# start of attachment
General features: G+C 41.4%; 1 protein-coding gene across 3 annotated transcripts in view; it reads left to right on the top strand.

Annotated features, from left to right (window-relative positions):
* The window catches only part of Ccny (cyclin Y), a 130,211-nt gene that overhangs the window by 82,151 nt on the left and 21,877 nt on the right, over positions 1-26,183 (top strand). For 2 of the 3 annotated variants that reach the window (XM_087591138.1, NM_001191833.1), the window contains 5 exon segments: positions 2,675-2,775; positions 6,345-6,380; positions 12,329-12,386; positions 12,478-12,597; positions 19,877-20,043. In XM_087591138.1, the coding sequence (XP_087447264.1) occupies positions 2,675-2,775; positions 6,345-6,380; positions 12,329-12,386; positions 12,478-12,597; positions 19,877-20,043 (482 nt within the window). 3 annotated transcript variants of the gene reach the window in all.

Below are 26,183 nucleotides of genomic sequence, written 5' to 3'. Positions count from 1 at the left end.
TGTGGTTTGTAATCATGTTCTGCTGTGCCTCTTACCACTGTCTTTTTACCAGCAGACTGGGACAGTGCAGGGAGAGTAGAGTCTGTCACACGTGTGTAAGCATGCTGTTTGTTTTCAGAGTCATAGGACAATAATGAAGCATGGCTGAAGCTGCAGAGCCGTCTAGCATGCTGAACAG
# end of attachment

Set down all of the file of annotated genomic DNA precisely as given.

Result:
General features: G+C 41.4%; 1 protein-coding gene across 3 annotated transcripts in view; it reads left to right on the top strand.

Annotated features, from left to right (window-relative positions):
* The window catches only part of Ccny (cyclin Y), a 130,211-nt gene that overhangs the window by 82,151 nt on the left and 21,877 nt on the right, over positions 1-26,183 (top strand). For 2 of the 3 annotated variants that reach the window (XM_087591138.1, NM_001191833.1), the window contains 5 exon segments: positions 2,675-2,775; positions 6,345-6,380; positions 12,329-12,386; positions 12,478-12,597; positions 19,877-20,043. In XM_087591138.1, the coding sequence (XP_087447264.1) occupies positions 2,675-2,775; positions 6,345-6,380; positions 12,329-12,386; positions 12,478-12,597; positions 19,877-20,043 (482 nt within the window). 3 annotated transcript variants of the gene reach the window in all.

Below are 26,183 nucleotides of genomic sequence, written 5' to 3'. Positions count from 1 at the left end.
TGTGGTTTGTAATCATGTTCTGCTGTGCCTCTTACCACTGTCTTTTTACCAGCAGACTGGGACAGTGCAGGGAGAGTAGAGTCTGTCACACGTGTGTAAGCATGCTGTTTGTTTTCAGAGTCATAGGACAATAATGAAGCATGGCTGAAGCTGCAGAGCCGTCTAGCATGCTGAACAG